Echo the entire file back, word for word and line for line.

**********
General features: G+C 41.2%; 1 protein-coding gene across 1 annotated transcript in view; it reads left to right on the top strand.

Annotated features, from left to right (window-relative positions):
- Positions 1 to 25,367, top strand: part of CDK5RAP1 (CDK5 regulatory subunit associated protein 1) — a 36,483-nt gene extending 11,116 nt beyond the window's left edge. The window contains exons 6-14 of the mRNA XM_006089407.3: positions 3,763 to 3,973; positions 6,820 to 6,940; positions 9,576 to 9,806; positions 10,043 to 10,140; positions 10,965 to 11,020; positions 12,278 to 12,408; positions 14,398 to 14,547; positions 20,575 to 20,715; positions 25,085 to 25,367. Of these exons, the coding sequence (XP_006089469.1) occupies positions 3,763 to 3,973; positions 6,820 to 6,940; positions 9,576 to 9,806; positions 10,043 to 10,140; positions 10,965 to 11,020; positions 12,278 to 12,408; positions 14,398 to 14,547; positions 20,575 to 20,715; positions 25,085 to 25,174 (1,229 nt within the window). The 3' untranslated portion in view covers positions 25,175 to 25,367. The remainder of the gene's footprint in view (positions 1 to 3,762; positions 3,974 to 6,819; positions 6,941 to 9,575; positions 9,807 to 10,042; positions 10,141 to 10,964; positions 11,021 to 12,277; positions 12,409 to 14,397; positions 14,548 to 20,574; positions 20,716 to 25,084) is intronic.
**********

General features: G+C 41.2%; 1 protein-coding gene across 1 annotated transcript in view; it reads left to right on the top strand.

Annotated features, from left to right (window-relative positions):
- Positions 1 to 25,367, top strand: part of CDK5RAP1 (CDK5 regulatory subunit associated protein 1) — a 36,483-nt gene extending 11,116 nt beyond the window's left edge. The window contains exons 6-14 of the mRNA XM_006089407.3: positions 3,763 to 3,973; positions 6,820 to 6,940; positions 9,576 to 9,806; positions 10,043 to 10,140; positions 10,965 to 11,020; positions 12,278 to 12,408; positions 14,398 to 14,547; positions 20,575 to 20,715; positions 25,085 to 25,367. Of these exons, the coding sequence (XP_006089469.1) occupies positions 3,763 to 3,973; positions 6,820 to 6,940; positions 9,576 to 9,806; positions 10,043 to 10,140; positions 10,965 to 11,020; positions 12,278 to 12,408; positions 14,398 to 14,547; positions 20,575 to 20,715; positions 25,085 to 25,174 (1,229 nt within the window). The 3' untranslated portion in view covers positions 25,175 to 25,367. The remainder of the gene's footprint in view (positions 1 to 3,762; positions 3,974 to 6,819; positions 6,941 to 9,575; positions 9,807 to 10,042; positions 10,141 to 10,964; positions 11,021 to 12,277; positions 12,409 to 14,397; positions 14,548 to 20,574; positions 20,716 to 25,084) is intronic.